When Jon Jones declined a late-notice title fight against Chael Sonnen on Sept. 1, the decision began a domino effect that led to the cancellation of an event. Within moments of the announcement, Jones came under siege. He was criticized as “selfish,” and a “fraud” by fighters, while UFC president Dana White said he and company CEO Lorenzo Fertitta were “disgusted” by his choice.
Since then, Jones and his fateful decision have been a constant topic of debate, with the majority opinion spewing anger in his direction. One voice that has refused to attack Jones, though, is his UFC 152 opponent, Vitor Belfort.
Belfort, who texted Fertitta and White in the wake of UFC 151’s cancellation and volunteered to fight Jones, could have ridden the public wave of resentment against the UFC light heavyweight champion all the way to the bank. While Jones is a heavy favorite on sports books, Belfort is expected to be the favorite of those simply rooting on their preferred combatant, and he could have easily painted Jones as the villain and himself as the hero coming in to save the day. Instead, he has taken a much rarer approach, one of empathy and sportsmanship towards his besieged opponent.
“I know his position,” Belfort said last week. “He’s young. He’s the best guy in that weight division, the new breed. The guys coming from this era, it’s a different mentality. They come [from] a different era.”
While many scapegoated Jones for a decision that smacks of new-school thinking (self-interests before team necessity), Belfort is the rare old-school pioneer who defends him.
Perhaps Belfort is able empathize with Jones because he has walked a similar path. MMA’s original “Phenom” when he made his debut at the age of 19 back in the mid 1990s, Belfort faced the struggles of fame. He won early, captured headlines and titles, and became a lightning rod for controversy. In the same way that Jones is accused of having two personalities — the one he portrays in public and the one he really is — Belfort, too, was figuratively split in two by pundits, who labeled the pair the “old” and “new” Vitor based upon his often uneven performances.
Despite those rough times, Belfort has been one of the few early stars to cross generations and find success, a process that has no doubt given him insight into the mind of the 20-somethings with whom he often trains, as well as the evolving fans and media of the sport. Largely due to those experiences, he resists the usual roles prescribed for selling a fight.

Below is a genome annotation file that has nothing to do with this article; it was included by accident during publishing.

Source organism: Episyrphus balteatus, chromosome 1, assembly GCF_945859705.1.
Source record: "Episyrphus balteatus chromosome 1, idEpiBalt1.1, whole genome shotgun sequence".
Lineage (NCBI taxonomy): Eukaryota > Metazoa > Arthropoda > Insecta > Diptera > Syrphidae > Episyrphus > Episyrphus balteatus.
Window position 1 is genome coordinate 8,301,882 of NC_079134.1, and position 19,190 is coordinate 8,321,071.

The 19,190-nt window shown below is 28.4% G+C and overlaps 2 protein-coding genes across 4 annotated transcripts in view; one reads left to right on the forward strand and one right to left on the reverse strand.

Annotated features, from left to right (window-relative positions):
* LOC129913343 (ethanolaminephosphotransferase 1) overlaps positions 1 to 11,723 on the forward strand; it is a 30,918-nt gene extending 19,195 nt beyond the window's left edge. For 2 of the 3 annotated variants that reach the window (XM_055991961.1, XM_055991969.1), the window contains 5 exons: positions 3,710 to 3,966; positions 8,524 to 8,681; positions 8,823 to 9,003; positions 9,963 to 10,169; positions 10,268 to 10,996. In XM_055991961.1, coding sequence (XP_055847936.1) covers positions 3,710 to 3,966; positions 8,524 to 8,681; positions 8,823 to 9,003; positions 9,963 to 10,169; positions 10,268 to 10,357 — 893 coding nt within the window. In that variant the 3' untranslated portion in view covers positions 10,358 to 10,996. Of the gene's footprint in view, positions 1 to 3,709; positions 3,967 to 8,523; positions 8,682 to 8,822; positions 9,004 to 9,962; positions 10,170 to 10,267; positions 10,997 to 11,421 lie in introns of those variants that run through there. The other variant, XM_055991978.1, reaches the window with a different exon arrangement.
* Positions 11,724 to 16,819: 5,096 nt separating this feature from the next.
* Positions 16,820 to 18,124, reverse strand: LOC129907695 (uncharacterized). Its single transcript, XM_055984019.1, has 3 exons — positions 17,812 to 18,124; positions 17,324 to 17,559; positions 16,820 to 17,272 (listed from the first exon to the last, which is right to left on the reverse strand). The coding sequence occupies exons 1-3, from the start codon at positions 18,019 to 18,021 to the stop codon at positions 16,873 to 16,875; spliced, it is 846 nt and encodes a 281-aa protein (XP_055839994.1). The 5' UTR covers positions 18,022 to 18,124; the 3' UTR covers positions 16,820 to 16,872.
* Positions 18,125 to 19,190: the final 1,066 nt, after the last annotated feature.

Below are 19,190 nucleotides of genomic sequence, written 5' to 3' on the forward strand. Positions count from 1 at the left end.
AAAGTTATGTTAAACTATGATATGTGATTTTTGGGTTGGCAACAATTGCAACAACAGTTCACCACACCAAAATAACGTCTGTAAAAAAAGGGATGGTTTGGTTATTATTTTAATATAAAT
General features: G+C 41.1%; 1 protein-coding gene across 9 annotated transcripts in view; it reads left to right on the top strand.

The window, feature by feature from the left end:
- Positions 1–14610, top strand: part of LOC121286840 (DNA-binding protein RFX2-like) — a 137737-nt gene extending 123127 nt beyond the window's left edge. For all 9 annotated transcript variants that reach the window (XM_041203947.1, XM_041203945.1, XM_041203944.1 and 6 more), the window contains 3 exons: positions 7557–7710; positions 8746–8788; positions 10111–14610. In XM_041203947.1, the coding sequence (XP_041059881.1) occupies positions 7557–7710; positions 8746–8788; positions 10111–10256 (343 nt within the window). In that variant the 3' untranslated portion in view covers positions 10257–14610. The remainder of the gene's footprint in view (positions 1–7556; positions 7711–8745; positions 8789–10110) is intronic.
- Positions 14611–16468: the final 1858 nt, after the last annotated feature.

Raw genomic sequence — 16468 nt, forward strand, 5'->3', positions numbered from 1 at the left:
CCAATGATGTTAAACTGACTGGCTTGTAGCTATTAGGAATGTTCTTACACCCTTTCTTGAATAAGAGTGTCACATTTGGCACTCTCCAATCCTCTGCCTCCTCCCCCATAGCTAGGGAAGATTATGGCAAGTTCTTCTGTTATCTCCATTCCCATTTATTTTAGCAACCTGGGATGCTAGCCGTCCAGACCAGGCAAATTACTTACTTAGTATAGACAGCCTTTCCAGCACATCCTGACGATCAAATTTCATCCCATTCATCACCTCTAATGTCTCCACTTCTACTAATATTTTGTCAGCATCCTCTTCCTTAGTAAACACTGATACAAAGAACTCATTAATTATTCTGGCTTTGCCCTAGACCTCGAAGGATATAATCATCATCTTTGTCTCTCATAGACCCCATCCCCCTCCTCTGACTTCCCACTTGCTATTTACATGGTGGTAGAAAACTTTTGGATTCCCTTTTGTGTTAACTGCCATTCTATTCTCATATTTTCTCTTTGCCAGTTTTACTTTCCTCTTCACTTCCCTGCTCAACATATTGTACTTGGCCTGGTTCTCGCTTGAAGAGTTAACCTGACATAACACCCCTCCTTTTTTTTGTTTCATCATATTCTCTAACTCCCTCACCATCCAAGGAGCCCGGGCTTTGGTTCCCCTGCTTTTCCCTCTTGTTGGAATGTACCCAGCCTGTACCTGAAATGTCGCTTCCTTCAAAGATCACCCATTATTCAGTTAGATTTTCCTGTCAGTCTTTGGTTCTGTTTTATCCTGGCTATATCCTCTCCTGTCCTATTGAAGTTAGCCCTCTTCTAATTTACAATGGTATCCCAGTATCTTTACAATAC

“I don’t like when people try to make fighters hate each other,” he said. “I don’t like to talk trash.”
That held true when Anderson Silva taunted him in the leadup to their February 2011 fight, and it holds true now, when it would have been easy to blast Jones like so many other fighters did.
The irony in those attacks is that while many athletes accused Jones of looking only after his own self-interests, they did so while grousing solely about how his decision would affect them. To them, he held a responsibility to consider their situation even if they didn’t hold a responsibility to consider his.
Belfort was one of the few that refused to judge him, even though he acknowledged that his old-school thinking left him with no hesitation about taking a fight with limited training. His refusal to fire a shot at Jones was not because he couldn’t formulate an opinion, but because his personal values system doesn’t allow him to offer judgment. That is rooted in his Christianity, the end destination of his long road to inner peace and maturity. It’s something he shares with the light-heavyweight champion, yet it’s a storyline that goes virtually ignored even though the two have spoken at length about it in the short time since their fight was announced.
The shared bond is clearly a major source of respect and one of the reasons the fight’s promotion moves past civil and to downright “polite,” with Belfort saying it’s a “pleasure” and an “honor” to fight Jones.
“I love the guy,” he said. “I have a lot of respect for a man who can live Christianity. That’s what I live for. That’s why I prophetize the name of Jesus. I know people judge me, but you know what? When you point a finger, you have four fingers point back to you, so you have to be careful.”
Religion has always been both omnipresent and controversial in the fight world. If one fighter was denigrating the other’s belief systems, perhaps it would draw headlines. Instead, this time, it’s Belfort’s beliefs which have given him the matured viewpoint to see the man past one single decision.
“I’m a normal dude,” Jones said. “I’m a 25-year-old. I’m going to make lots of mistakes.”
Belfort could have seized upon Jones’ decision for his own gain, but he has not chosen to do so. Instead of trading in insults, he and Jones trade in respect. That may not make for the most exciting pre-fight discussion, but in a sport where we often see athletes as objects of entertainment and little more, it’s at least very humanizing.
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